Dear Performing Arts Workshop community, 

Our hearts are heavy with grief and rage as we mourn the deaths of eight people, including six Asian women, who were recently murdered in Atlanta. We honor the lives of:

Delaina Ashley Yaun

Paul Andre Michels

Xiaojie Tan

Daoyou Feng

Soon Chung Park

Hyun Jung Grant

Suncha Kim, & 

Yong Ae Yue 

We send our most sincere condolences to their families and communities, and we encourage everyone reading this to respond to families’ direct requests for support.


This isn’t just happening elsewhere — it’s happening here in SF and the Bay Area with terrifying frequency. This month, Ngoc Pham, Xiao Zhen Xie, and Danny Yu Chang were all seriously injured in daytime attacks in San Francisco. In January, Vicha Ratanapakdee was assaulted and killed while walking outside his home. In February, a 91-year-old man was seriously assaulted in Oakland’s Chinatown. All of these attacks have deeply affected our Asian students, families, friends, neighbors, colleagues, and community here in the Bay Area. Racism and xenophobia have been alive and present in the SF Bay Area for generations, and are just now gaining more recognition as they become increasingly violent. 


We acknowledge that the devastating violence of last week, this past year, and this past century have been the direct result of white supremacy, xenophobia, and this country’s long, uninterrupted history of imperialism and racism against Asian people here and abroad. This violence is the direct result of racialized misogyny through the hyper sexualization, fetishization, and objectification of Asian women stemming as far back as the 1875 Page Act which halted the immigration of Chinese women on the premise that they were “immoral.” In addition to the violence in Atlanta, we also acknowledge that historically the majority of Asian people targeted by this violence are women, elders, sex workers, immigrants, and low wage workers.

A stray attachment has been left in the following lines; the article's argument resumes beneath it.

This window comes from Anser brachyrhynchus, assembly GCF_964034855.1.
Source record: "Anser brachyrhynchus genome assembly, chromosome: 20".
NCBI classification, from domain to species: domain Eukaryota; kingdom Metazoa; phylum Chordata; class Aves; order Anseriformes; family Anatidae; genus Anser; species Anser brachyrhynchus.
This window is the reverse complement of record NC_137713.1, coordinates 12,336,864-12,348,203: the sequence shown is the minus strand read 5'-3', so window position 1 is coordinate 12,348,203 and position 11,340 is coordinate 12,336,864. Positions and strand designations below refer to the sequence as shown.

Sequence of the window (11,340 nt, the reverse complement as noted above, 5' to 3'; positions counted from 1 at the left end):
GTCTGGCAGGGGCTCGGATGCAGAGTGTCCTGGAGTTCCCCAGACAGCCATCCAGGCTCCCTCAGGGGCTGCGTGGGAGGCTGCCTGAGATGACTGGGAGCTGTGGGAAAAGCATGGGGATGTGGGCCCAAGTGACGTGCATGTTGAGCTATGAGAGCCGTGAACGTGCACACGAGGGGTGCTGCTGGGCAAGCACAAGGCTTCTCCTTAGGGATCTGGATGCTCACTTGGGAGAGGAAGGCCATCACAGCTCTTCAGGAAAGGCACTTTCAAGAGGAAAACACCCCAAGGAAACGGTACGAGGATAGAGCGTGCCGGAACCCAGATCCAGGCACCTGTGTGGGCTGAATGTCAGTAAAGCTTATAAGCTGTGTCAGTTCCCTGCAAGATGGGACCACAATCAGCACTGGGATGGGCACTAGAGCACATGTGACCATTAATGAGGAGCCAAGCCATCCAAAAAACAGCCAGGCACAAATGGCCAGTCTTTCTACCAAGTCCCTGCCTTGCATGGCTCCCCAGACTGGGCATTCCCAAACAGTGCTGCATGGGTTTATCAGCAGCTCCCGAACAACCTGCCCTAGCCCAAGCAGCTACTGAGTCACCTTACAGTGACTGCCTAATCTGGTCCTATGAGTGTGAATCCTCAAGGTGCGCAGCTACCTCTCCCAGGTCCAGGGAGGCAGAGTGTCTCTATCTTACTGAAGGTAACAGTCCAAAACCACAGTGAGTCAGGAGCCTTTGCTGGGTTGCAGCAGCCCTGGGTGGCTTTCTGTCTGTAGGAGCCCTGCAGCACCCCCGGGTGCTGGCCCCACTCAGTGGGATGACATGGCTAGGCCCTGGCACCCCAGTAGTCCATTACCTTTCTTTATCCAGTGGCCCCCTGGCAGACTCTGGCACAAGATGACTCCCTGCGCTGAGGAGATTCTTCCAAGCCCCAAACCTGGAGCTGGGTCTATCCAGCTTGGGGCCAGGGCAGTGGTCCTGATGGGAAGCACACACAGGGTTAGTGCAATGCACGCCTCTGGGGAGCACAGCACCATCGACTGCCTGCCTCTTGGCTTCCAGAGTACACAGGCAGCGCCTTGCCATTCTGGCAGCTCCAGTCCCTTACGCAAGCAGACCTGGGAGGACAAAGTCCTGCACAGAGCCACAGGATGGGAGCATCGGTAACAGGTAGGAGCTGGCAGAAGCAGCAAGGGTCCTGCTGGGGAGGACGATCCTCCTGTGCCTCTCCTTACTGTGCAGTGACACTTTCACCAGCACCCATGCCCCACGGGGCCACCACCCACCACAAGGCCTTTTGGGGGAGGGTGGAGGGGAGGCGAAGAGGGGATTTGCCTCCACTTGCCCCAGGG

Performing Arts Workshop is now a part of San Francisco’s District 11, a community composed of an Asian American majority as per the last census. It is our responsibility as an organization to meet the needs of our neighbors not just with youth arts programming, but also with organizational-wide solidarity, an unwavering commitment to anti-racism, advocacy, and action. As we consider actions to take, we know that increased policing is not the answer. We call on you—especially white folks—to join us now in supporting our Asian communities. Below is a list of actions to take and places to support as well as the Workshop’s commitments to action.


As an organization, we are still in the process of putting our Pro-Black Accountability Plan (our action plan to fulfill our commitments in defense of Black Lives) into action. Consistent with the Combahee River Collective’s assertion that “If Black women were free, it would mean that everyone else would have to be free since our freedom would necessitate the destruction of all the systems of oppression,” many, if not all, of the Pro-Black actions we plan to take will also serve the Asian community and all people oppressed by white supremacy. For example, we are proposing new policies to offer paid time for staff directly affected by racist violence and we’re currently in conversation about how to move material resources, like space and earned income, to BIPOC-led organizations. The following actions are rooted in proposals for the Pro-Black accountability plan: 


Workshop Actions


  • Hold training with teaching artists and staff to review Performing Arts Workshop’s Anti-Racist COVID-19 Framework to make sure everyone is equipped and actively working to dismantle racist narratives around the disease in our classrooms 
  • Hold space for teaching artists and staff to reflect, process, and plan action in relation to their individual positionalities 


  • Advocate for training and education on the “model minority myth,” and how to fight back against society’s impulse to pit groups against each other, to instead build multi-racial communities of solidarity and action
  • Create and codify Workshop policy to offer paid time off for directly impacted staff to process 


  • Make resources available for Workshop staff, board, and teaching artists to attend Bystander Intervention Training in order to stop racism and harassment in the moment 

Actions to Take


In community, 

Anti-Racism Committee on behalf of Performing Arts Workshop